In order for a foreign national to get married in Tunisia, the non-Tunisian will have to produce his or her passport, birth certificate, proof of legal capacity to enter into a marriage contract, and a prenuptial marriage certificate (certificate pré-nuptial/ chahadatou el tobya li ittimam el zaouaj الشهادة الطبية لأتمام الزواج ). The groom must be over 20 years of age and the bride over 17. If the bride was previously married, at least three months must have elapsed since her last divorce before she can register a new marriage. Marriage between foreign non-Muslim men and Tunisian Muslim women is forbidden unless the man converts to Islam.
The civil marriage takes place at the registrar (Mairie/ Baladya البلدية) at any local town hall (في أي بلدية كانت ليس بالضرورة التابعة لمكان الاقامة). A civil marriage certificate (certificate de marriage/madhmoun zaouaj مضمون الزواج) is provided. Copies of the marriage certificate are available from any town hall in Tunisia.
For traditional marriages, the contract is signed by a notary public (Notaire/Adel ichhad عدل اشهاد), and a marriage contract (contrat de marriage/aked zaouaj عقد زواج) is issued.
This marriage contract is not valid unless it is registered at the Town Hall (Mairie / Baladia البلدية). After registering the marriage at the town hall, the bride and groom may obtain a civil marriage registration (Certificate de marriage/, madhmoun zaouaj مضمون زواج).
Marriages which took place prior to August 1, 1957:
With regard to Tunisian Moslems or Tunisian Jews: If the marriage was celebrated before the magistrate in charge of the Office of the Registrar, application should be made to the office (Bureau de L'Etat-Civil) where the marriage took place. If the marriage was celebrated by a Cadi or a Rabbi or before two Moslem or Rabbinical notaries, the parties may apply for their marriage certificates or notarial acts to the Tribunal of First Instance of the place where the marriage took place.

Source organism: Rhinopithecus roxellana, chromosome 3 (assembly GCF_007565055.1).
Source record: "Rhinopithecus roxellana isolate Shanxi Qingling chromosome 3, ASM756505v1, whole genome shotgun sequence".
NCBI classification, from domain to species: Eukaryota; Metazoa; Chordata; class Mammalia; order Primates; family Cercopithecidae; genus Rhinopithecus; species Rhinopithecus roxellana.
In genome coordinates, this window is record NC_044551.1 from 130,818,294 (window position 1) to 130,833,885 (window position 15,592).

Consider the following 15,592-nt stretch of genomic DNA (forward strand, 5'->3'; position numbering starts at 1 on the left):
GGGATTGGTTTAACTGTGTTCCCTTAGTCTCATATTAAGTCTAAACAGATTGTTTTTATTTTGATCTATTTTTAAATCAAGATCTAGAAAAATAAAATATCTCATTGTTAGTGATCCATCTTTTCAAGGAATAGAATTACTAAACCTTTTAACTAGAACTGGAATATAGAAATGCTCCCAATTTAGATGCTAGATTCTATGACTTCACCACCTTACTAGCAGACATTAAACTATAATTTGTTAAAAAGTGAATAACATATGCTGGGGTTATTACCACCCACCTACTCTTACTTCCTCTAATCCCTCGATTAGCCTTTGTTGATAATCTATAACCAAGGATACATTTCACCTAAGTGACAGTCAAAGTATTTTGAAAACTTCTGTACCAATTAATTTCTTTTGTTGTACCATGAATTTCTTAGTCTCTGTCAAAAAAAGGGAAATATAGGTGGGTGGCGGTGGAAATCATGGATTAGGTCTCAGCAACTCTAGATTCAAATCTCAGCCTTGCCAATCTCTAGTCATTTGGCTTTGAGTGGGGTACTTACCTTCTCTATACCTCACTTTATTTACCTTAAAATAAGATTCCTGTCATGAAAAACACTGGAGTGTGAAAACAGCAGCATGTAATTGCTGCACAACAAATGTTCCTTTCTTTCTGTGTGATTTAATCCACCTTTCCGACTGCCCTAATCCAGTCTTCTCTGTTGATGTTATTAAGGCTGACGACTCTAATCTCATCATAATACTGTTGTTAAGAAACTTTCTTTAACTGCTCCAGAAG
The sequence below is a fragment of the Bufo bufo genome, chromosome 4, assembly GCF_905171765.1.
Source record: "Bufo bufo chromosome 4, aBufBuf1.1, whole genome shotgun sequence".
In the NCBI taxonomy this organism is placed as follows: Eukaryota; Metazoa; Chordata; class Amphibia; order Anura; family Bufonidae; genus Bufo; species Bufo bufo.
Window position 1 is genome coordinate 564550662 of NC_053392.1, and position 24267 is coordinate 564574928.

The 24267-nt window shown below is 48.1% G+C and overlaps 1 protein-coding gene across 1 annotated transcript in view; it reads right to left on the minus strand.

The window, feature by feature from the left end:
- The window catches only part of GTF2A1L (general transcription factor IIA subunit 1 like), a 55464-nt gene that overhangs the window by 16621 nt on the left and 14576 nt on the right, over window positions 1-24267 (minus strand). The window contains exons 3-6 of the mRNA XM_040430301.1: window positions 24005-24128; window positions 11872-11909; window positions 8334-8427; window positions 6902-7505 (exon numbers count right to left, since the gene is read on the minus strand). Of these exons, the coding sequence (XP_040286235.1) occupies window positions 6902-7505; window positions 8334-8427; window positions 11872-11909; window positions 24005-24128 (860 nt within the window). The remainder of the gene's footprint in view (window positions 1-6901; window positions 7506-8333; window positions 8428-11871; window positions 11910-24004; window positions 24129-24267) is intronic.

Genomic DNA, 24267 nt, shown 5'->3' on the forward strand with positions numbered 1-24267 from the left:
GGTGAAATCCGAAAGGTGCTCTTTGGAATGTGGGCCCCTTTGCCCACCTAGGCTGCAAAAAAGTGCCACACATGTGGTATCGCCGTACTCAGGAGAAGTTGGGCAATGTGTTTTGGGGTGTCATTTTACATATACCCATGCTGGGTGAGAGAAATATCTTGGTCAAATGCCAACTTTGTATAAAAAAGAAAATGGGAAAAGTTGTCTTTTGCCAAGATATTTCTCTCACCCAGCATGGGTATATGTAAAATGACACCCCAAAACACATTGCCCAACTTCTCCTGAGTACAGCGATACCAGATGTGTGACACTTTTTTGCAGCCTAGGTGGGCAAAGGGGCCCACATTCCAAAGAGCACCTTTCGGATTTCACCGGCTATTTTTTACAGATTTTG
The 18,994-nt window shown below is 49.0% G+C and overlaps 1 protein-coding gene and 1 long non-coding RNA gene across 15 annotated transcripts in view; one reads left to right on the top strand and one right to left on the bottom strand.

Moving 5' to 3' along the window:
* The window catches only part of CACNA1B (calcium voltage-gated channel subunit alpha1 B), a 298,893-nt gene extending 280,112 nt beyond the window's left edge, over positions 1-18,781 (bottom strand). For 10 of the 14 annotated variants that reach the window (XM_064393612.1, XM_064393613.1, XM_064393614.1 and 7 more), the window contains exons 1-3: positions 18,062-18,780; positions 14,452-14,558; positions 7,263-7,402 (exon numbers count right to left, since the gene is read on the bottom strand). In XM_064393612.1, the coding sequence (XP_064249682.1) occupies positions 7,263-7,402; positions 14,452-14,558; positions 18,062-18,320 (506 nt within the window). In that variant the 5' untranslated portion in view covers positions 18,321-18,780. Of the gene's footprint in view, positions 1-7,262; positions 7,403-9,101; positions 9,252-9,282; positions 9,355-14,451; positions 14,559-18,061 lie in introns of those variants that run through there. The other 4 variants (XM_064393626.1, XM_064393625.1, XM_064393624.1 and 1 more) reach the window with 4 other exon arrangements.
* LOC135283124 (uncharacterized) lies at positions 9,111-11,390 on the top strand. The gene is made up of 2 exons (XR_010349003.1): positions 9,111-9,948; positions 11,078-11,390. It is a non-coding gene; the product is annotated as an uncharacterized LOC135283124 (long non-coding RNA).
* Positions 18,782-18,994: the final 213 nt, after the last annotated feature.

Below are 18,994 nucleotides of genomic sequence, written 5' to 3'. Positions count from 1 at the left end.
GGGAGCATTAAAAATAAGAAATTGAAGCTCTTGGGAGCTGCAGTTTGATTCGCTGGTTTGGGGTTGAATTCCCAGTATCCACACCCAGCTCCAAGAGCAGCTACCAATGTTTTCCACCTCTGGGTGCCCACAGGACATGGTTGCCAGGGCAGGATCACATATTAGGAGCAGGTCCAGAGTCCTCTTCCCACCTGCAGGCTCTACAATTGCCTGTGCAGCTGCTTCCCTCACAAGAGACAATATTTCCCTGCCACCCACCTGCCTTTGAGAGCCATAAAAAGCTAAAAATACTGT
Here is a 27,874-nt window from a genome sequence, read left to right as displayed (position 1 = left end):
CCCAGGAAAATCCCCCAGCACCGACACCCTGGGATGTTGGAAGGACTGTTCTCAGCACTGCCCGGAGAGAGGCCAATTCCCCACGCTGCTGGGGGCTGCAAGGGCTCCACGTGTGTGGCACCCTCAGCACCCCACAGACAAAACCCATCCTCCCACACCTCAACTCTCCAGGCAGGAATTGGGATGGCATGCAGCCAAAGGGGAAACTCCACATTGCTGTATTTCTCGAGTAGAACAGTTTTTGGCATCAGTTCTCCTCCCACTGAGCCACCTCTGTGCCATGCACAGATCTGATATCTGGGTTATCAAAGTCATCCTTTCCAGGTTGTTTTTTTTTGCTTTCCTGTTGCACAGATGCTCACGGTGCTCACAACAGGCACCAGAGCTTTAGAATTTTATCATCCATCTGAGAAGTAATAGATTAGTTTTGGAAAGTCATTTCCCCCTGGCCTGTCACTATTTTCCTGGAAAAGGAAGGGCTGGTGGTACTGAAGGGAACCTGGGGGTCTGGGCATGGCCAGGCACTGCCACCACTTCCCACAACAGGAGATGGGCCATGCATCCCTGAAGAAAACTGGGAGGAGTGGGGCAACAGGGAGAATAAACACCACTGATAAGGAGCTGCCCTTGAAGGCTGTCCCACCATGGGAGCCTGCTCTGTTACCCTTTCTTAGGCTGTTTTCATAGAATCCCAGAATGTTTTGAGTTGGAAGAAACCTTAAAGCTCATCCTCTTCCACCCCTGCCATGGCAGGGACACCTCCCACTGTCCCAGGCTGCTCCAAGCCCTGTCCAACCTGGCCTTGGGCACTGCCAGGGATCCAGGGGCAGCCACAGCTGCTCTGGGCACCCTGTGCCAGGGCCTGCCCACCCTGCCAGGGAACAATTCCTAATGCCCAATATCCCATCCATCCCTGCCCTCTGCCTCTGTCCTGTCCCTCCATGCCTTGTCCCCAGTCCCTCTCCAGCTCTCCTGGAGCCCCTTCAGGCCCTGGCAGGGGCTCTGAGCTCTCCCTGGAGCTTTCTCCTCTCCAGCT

With regard to persons of European descent: If their marriage was celebrated before the magistrate in charge of the Office of the Registrar, application should be made to the office (Bureau de l'Etat-Civil) where their marriage took place. If the marriage was celebrated by the Controleur Civil, the marriage record may be obtained from the French Consulate General in Tunis.
The Prelature of Tunis maintains records of all Catholic marriages celebrated in Tunisia.
Available. All persons divorced in Tunisia, whether of Moslem or Jewish faith or of European descent may apply to the Office of the Registrar (Bureau de l'Etat-Civil) where the divorce was rendered.
The Tunisian Government no longer grants permission to foreign nationals to adopt Tunisian children.
Please check back for update.
Police, Court, Prison Records
Police and Prison Records
Available . An extract from the Judicial records (Extrait du Casier Judiciaire), a combined police and prison record is available to:
- Nationals of Tunisia;
- Foreigners born in Tunisia; and
- Foreigners presently residing in Tunisia
These documents are issued by the Direction de la Surete Nationale, Service d'identification, Tunis. The interested party must file an application either directly to the above-named issuing service or to the Tunisian Embassy or Consulate abroad having jurisdiction over the place of residence of the applicant. In support of such a request, the applicant must present an identity document such as a birth certificate, identify card, passport, etc. The Tunisian authorities do not issue police records to former foreign residents, unless they were born in Tunisia. In the case of a former foreign resident not born in Tunisia, the Tunisian authorities transmit any criminal record or other derogatory information to authorities with jurisdiction over the foreigner's birthplace.
Available. The Bitaket Sirah is merely a discharge certificate issued to anyone who performed military service. It does not include a conviction before a court-martial. Crimes committed while performing military service will appear in the ordinary police records. Applications for Tunisian military discharge certificates should be addressed to the Ministere de la Defense Nationale (Tunisian Ministry for Defense), Tunis.
Please check back for update.
Passports & Other Travel Documents
The Government of Tunisia considers as valid, only those Tunisian passports issued on or after July 26, 1985.
Visa Issuing Posts
Tunis, Tunisia (Embassy)
All visa categories for all of Tunisia
Although care has been taken to ensure the accuracy, completeness and reliability of the information provided, please contact the U.S. Embassy or Consulate where you plan to apply if you believe this information is in error or if you have further questions.